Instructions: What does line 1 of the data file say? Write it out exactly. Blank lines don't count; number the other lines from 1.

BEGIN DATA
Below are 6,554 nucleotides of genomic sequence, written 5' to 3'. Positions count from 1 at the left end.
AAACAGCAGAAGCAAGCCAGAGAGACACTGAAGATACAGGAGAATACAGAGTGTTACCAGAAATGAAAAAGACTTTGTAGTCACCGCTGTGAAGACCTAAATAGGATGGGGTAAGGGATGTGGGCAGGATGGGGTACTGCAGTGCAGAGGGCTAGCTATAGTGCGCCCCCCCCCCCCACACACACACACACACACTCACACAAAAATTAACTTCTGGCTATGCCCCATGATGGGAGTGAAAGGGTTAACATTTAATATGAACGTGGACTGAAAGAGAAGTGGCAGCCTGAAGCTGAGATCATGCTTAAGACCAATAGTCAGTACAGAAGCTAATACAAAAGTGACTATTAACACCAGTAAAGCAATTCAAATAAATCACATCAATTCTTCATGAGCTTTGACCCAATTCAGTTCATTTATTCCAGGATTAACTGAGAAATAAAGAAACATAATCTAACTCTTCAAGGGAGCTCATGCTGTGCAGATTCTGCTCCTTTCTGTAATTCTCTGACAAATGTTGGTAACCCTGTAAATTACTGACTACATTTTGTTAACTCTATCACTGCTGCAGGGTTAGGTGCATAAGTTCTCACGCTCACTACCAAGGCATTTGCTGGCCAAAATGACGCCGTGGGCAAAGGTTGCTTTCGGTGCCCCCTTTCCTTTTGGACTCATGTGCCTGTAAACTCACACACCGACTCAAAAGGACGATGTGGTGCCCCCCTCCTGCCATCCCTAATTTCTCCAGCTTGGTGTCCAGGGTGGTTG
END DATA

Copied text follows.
Below are 6,554 nucleotides of genomic sequence, written 5' to 3'. Positions count from 1 at the left end.